I agree, that would be a nice get away job but they dont pay well at all. I would love a job in the Forestry profession but $14.00 an hour just isnt cutting it (pun intended).

  20. jobless & concerned says:

    Hiring Guy,
    Your method sounds good for someone entering the business of writing for a living–e.g. a professor. However, the skills or responsibilities and successes of each individual are not being assessed. Demonstrated performance is indicative of future performance. Sadly no discussion is made as to how you got the cut of 12 resumes. Did HR take the first 12, the last 12, the 12 that mad them feel good or the twelve that job description verbiage was most accurately cut and pasted into the resume. What about cover letters any use in posting them or were they dismissed as fodder.

    It is scary that I might have missed something in the multitude of resumes that I have posted. I have never even been called on one of these jobs and I have years of experience in leadership, both as an NCO and an Officer. I have an MBA and even technical skills. The only calls I get are Insurance and Subcontractor calls for interviews—to them I am a piece of meat from which they can make their prime, subcontractor cut.

    The advice out there is endless as it regards resumes, cover letters and interviews. The whole thing is tiring and the reason grammatical and spelling mistakes occur.

    Think about that…
    Jobless and Concerned

  21. Tonio says:

    Veteran seeking job. No degree, no current job… NO DICE! The military’s down-sizing, the civilian job-market is shrinking, the economy is collapsing, education is becoming more unusable than ever, and we owe more money than we can EVER pay back. This is the end of the world as we know it. Gone are the days of America the great. Unless we grow a pair, and declare war on them commy-Chinese who have been stealing our wealth and selling us garbage for dollars on the penny! But NO, Americans are too soft, and wimpy to fight a real military, we can’t even beat a bunch of rag-tag poor and hungry insurgents. We probably would have most of our, “war-fighters” scrambling to find the biggest white piece of cloth they could find. Thanks to the mothers of America who keep protecting our young men from being MEN! Now they want women in the infantry too. If we don’t go kill some friggin China-men and get our dawg-gone money back (I mean “liberate” the Chinese people) then we’ll have to use that Army Infantry Division in Colorado against the American people like the government has intended due to civil unrest. America with no money, means disaster!!! I don’t have any problem with Chinese people, just their damn country!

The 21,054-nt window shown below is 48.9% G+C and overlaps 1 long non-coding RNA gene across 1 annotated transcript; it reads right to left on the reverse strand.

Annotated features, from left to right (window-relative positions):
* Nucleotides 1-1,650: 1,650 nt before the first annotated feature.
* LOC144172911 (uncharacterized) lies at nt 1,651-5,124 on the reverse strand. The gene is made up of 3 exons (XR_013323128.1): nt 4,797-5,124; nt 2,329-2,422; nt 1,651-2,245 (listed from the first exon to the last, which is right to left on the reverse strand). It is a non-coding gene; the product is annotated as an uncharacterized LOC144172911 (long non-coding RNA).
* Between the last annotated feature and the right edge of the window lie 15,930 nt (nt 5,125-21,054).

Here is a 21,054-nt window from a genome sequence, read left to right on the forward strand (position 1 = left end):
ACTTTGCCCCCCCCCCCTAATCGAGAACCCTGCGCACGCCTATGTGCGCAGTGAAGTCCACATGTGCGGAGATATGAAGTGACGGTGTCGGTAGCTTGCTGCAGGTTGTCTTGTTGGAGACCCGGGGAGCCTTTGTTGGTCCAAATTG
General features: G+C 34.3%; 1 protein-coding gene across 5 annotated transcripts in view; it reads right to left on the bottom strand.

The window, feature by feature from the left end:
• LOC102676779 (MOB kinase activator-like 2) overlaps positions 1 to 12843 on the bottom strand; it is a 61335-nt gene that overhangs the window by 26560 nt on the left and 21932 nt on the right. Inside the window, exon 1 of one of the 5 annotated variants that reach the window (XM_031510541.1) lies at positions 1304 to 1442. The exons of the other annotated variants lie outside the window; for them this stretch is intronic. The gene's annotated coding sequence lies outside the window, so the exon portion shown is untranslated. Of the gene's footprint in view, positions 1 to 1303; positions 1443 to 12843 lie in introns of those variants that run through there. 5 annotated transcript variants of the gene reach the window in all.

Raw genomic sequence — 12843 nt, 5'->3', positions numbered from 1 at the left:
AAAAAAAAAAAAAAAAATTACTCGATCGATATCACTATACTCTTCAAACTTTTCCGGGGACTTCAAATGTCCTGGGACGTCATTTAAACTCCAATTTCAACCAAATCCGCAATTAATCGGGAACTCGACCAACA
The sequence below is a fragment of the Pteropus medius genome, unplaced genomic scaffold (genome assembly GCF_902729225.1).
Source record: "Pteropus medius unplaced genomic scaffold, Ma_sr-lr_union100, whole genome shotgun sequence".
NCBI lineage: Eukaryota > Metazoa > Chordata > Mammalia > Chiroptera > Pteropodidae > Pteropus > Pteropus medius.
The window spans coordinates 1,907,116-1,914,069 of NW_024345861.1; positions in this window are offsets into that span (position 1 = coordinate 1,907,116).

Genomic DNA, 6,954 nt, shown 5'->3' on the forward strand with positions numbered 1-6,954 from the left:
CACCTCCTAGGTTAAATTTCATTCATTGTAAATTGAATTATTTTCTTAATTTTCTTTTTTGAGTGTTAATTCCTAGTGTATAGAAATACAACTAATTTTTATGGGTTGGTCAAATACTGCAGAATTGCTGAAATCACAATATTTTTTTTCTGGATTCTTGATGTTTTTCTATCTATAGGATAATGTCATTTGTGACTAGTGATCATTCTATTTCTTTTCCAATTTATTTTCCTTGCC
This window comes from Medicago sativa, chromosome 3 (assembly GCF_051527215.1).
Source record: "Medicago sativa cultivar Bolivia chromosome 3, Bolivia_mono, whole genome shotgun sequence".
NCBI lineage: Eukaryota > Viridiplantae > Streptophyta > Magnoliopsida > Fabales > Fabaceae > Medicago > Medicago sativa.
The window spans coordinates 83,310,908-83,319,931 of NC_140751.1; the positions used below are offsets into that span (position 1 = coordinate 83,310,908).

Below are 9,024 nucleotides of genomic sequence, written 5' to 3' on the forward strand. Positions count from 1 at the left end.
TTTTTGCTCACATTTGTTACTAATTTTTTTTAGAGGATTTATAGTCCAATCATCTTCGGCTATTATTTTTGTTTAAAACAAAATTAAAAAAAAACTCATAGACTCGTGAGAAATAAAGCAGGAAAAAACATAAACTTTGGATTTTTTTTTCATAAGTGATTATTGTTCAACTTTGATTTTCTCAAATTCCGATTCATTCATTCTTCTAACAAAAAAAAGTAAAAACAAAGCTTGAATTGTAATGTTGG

22. j c says:

    On the subject of veterans being employed at the VA; It seems, in my experience that "they" hire people they know. Friends, relatives, associates even husbands and wives. But how many of them are also veterans ?
    I thought there was a requirement to hire a certain percentage of veterans before civilians. I am so sick and tired of being qualified for a VA job and being passed over for someone's "sister" or "boyfriend".
    I have updated my resume', phoned, and made visits to HR regularly. I am very patient and persistant. Do any of you have suggestions for me ? I am open to anything. I want to be employed somewhere where I can make a diffenence. I can not think of anything better than helping my fellow veterans.
    Thanks ( . . . for letting me vent guys )

    • mike says:

      Can't tell you. I've been trying for 12 years to get on at the local VA. Have always been "overlooked". Went back to school to finish my degree finally, and when I went through the school for a SCEP position, HR told me to get a records review and get a disability rating so they could "maybe do something for me". Didn't know that program had a requirement for having a disability, and haven't found it anywhere in the literature- but they've got 3 or 4 youngsters there that just look at you dumbfounded and appalled that you would even consider something like that. I know several people that work for the VA, too, and all to no avail.

  23. Evonne says:

    Hi Dan,
    I am still in Active in Nat'l Guard; however, am looking for full time logistical position…just completed the new 40hr. GCSS-A overview course. Is Noble Supply in the OKC, OK area?

  24. Donna says:

    In response to “Slim”, please explain what ACAP and VRE.

    Thank you.